Kiser spends two chapters placing New Mexico within the context of the US Civil War, broadly speaking. One chapter explores the centrality of New Mexico to Southern ideas about the need to expand the institution of slavery to ensure its survival. Complicating scholarship asserting that New Mexico was never a truly attractive site for US slavery, Kiser, as he does in his previous work Borderlands of Slavery, points out that New Mexico’s traditional peonage system was inadequately controlled by US regulation and formed a foundation upon which many Southerners felt their own slave institutions could build. Expanding upon and adding to his previous work, Kiser argues that Southerners so strongly believed that slavery could flourish in New Mexico that they undertook to conquer the territory at the beginning of the Civil War. Additionally, rather than interpreting New Mexico’s Civil War battles in the context of Colorado’s precious metals, Kiser insists that Confederate aims to take California, and create their own coast-to-coast empire, drove Confederate Texans to attempt to seize New Mexico, efforts that nearly succeeded. Viewed from this perspective, battles such as Glorieta Pass, usually cast as sideshows to the battles east of the Mississippi River, take on new meaning and significance. Kiser concludes that with the Confederate States defeated, the imperial contests for New Mexico, spanning hundreds of years of North American history, came to an end.

There is much to appreciate in Kiser’s work. In a mere 184 pages he engages with a number of relevant scholarly conversations, including borderlands, transnational communities, US slavery, and economic expansion in the West. At the forefront, of course, is his recasting of New Mexico as vital to the creation of the US continental empire. At the same time, however, Kiser seems to be unsure if the story he is telling is one of empire-building or nation-building. On several occasions, the words “empire” and “nation-state,” or their derivatives, are found only sentences apart while referring to the same projects or impulses. Scholars of empire in particular, might find such muddled use of terms frustrating. That being said, the confusion in terminology demonstrates that questions of empire and the nation are not binary, but rather overlapping and contested, both in the past and present.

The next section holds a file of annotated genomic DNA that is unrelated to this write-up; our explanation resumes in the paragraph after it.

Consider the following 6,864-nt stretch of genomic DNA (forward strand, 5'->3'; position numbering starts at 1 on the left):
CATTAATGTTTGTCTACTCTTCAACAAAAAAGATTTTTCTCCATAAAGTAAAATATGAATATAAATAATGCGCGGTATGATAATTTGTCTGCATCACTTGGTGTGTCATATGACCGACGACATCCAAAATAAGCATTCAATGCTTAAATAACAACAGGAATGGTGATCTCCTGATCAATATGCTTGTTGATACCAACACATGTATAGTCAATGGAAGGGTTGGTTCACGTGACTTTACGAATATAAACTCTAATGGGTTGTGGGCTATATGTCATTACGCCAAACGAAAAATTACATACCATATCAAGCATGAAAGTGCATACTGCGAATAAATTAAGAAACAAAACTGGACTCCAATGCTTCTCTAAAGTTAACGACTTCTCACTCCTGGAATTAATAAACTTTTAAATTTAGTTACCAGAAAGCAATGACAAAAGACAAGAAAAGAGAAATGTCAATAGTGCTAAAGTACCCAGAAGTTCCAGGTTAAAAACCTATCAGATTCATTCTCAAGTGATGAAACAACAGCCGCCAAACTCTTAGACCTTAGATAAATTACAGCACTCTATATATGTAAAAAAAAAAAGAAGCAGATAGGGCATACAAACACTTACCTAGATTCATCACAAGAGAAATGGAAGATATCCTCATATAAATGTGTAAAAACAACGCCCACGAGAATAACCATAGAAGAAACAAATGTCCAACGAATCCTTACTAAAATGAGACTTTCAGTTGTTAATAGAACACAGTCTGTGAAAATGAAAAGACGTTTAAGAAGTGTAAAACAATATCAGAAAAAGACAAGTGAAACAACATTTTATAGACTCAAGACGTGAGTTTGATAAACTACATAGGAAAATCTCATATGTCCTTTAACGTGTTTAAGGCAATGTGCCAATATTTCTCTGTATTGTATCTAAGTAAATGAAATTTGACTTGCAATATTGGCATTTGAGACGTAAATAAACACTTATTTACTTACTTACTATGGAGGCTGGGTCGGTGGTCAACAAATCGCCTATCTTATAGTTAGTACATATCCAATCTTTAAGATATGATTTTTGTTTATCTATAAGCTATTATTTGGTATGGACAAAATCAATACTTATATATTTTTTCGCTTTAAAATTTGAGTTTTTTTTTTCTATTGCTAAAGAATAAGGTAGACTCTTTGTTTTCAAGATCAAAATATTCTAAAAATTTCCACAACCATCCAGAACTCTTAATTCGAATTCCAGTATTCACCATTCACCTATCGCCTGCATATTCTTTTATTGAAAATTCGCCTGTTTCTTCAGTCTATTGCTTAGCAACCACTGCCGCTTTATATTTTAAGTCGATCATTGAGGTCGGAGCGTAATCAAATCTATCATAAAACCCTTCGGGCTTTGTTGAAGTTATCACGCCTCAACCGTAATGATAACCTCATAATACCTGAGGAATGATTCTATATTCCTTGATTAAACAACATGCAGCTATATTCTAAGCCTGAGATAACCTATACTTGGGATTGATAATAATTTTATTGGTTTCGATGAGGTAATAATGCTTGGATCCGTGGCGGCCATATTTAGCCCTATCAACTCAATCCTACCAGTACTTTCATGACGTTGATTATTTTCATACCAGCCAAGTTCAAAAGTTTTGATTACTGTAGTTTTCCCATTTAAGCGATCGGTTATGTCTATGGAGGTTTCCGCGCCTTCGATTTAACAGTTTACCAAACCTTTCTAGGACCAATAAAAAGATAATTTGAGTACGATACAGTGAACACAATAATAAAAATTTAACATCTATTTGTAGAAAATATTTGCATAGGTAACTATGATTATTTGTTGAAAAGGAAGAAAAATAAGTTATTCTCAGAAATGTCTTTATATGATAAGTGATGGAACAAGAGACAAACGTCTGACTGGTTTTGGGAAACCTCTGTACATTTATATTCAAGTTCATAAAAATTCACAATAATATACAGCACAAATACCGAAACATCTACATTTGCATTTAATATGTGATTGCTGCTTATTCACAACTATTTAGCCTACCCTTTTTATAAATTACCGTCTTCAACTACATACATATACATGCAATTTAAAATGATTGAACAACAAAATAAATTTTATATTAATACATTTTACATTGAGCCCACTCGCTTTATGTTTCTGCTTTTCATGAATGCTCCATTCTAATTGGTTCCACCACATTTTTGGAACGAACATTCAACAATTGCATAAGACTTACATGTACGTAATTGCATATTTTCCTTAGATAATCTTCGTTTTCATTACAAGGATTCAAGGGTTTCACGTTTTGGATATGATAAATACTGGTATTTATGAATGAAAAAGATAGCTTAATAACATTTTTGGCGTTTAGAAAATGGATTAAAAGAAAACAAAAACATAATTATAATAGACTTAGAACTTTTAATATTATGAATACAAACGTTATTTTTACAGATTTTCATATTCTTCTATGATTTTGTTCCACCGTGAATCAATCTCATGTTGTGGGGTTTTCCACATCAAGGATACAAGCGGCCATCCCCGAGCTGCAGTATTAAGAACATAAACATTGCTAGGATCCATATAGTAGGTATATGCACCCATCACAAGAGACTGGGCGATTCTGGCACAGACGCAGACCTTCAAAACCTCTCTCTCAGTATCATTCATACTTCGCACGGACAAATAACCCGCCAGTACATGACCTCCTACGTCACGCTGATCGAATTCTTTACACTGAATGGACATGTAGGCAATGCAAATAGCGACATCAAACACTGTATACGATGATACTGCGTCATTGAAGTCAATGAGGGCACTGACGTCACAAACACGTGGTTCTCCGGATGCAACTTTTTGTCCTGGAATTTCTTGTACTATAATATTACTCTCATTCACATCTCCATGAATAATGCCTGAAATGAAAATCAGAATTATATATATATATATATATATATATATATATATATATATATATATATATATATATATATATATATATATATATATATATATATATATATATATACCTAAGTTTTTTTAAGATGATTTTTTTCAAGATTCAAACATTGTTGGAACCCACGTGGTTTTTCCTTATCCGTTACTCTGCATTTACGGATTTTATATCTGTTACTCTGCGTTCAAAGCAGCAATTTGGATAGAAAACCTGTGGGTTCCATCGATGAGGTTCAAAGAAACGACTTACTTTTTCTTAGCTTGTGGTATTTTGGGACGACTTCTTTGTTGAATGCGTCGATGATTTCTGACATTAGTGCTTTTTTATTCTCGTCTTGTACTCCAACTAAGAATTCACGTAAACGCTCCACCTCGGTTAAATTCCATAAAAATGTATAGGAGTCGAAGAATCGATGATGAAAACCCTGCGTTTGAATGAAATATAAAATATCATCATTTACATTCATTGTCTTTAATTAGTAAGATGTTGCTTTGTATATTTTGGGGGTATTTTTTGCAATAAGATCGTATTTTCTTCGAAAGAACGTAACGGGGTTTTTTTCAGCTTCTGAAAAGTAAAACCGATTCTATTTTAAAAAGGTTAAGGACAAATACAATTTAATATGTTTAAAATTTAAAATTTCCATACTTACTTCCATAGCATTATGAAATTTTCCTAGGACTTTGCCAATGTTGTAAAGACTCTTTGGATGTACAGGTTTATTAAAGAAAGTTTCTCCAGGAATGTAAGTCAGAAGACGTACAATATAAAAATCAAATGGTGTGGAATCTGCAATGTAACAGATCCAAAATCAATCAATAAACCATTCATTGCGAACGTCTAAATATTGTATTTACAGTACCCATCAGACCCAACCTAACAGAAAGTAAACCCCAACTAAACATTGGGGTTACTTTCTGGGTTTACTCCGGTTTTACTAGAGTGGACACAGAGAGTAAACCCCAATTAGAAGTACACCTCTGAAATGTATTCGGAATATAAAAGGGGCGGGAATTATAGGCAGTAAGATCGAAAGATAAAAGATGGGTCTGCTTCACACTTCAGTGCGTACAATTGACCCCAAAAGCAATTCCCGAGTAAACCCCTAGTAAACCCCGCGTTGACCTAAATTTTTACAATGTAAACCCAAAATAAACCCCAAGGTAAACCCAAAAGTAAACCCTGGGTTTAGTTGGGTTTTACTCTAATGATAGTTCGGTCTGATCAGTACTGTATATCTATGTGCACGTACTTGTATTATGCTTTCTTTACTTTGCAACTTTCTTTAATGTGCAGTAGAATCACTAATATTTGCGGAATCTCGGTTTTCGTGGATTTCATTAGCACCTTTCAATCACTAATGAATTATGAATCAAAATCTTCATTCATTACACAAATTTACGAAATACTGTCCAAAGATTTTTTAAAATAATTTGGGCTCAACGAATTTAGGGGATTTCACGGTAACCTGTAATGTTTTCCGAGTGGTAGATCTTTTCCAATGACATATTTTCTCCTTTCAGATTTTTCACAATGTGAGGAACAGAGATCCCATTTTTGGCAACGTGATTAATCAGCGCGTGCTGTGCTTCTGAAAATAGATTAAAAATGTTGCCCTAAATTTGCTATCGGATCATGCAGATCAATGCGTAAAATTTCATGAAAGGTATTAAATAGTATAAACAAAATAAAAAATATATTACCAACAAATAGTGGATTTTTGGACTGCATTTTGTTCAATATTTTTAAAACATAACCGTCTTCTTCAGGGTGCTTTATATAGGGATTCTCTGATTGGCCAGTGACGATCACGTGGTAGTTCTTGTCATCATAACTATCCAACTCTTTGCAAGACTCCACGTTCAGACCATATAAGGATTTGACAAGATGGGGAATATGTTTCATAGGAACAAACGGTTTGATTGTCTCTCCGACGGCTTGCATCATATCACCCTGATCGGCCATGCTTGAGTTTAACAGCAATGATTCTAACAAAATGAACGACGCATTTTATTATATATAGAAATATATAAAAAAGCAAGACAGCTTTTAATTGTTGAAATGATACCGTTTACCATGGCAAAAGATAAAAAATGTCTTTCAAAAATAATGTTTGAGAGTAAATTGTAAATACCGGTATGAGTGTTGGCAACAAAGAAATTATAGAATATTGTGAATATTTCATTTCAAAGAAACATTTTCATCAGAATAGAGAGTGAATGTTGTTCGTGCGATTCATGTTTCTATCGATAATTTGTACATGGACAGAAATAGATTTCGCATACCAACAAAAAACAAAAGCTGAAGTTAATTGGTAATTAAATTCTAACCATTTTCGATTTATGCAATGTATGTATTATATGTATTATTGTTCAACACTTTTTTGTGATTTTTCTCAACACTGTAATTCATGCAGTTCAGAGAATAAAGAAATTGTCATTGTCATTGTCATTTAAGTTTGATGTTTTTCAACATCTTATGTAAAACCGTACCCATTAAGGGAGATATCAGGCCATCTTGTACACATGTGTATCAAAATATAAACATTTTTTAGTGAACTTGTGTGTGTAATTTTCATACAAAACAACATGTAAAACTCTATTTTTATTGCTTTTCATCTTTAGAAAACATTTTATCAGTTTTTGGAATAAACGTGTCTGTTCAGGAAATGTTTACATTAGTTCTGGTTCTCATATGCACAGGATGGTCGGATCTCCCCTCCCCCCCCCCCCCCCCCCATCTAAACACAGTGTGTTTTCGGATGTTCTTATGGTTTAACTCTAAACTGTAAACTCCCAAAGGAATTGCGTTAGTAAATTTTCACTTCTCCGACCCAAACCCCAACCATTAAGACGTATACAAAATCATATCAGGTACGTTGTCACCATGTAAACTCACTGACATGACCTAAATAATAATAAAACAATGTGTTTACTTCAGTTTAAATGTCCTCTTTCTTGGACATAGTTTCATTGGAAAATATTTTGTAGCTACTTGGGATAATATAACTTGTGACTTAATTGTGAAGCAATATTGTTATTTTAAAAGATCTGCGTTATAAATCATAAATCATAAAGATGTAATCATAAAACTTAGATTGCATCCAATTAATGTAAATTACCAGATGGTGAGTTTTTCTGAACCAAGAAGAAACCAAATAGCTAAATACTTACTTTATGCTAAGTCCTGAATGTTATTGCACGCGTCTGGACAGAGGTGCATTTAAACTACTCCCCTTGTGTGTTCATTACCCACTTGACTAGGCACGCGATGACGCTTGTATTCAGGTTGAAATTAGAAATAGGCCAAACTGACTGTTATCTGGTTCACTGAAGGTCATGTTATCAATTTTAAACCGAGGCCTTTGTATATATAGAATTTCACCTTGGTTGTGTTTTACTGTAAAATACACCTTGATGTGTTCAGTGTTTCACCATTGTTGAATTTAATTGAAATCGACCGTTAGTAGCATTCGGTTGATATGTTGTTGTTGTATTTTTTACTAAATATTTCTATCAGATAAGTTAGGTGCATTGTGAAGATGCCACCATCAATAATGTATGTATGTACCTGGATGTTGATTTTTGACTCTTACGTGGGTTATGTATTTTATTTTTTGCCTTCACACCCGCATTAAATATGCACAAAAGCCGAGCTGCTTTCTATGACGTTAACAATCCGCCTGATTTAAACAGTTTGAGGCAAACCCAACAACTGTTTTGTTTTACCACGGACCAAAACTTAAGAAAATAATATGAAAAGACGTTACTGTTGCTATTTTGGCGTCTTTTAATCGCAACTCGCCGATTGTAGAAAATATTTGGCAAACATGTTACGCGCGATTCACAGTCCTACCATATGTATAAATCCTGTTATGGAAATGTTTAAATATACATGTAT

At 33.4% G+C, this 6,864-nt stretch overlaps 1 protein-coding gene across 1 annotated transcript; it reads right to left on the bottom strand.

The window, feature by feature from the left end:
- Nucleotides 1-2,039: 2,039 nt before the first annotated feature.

Kiser’s engagement with nonwhite communities might not satisfy all readers, but in a history primarily about the US state, he does well to include discussions of how the actions of those on the margins of US society, or excluded altogether, influenced US decision-makers and must, therefore, be taken seriously even by scholars who do not focus primarily on social or cultural history. Thus, Kiser’s positioning of white settlement of New Mexico as sporadic and tied to the railroad, exploration of successful Native American resistance to or situational alliance with agents of the US government, reminders of the importance of nuevomexicanos to the creation of New Mexico in both the pre- and post-US acquisition eras, and highlighting of the cultural hybridity of the region challenge notions of grand organizing metanarratives, such as settler colonialism, that may be in need of further consideration. Instead, Kiser reveals New Mexico’s inclusion in the United States to be complex, unique, and contingent on the specific circumstances of the people and the region.

Coast-to-Coast Empire is a well-written study that will appeal to audiences interested in various aspects of US history. Its little-bit-of-everything approach may leave some readers unsatisfied, but the trade-off is a work that asks important questions and encourages readers to reexamine previously held notions while engaging with themes outside of their comfort zones.

Note

[1]. Studies of New Mexico focusing on the cultural, borderland, and transnational aspects of the region include Andrés Reséndez, Changing National Identities at the Frontier: Texas and New Mexico, 1800-1850 (New York: Cambridge University Press, 2005); Phillip B. Gonzales, Política: Nuevomexicanos and American Political Incorporation, 1821–1910 (Lincoln: University of Nebraska Press, 2016); and Kiser’s own Borderlands of Slavery: The Struggle over Captivity and Peonage in the American Southwest (Philadelphia: University of Pennsylvania Press, 2017). One work that does attempt to specifically address New Mexico in the context of US empire is Janne Lahti, Cultural Construction of Empire: The U.S. Army in Arizona and New Mexico (Lincoln: University of Nebraska Press, 2012).

Citation: Michael A. Hill. Review of Kiser, William S., Coast-to-Coast Empire: Manifest Destiny in the Nineteenth-Century New Mexico Borderlands. H-Nationalism, H-Net Reviews. April, 2019. URL: http://www.h-net.org/reviews/showrev.php?id=53987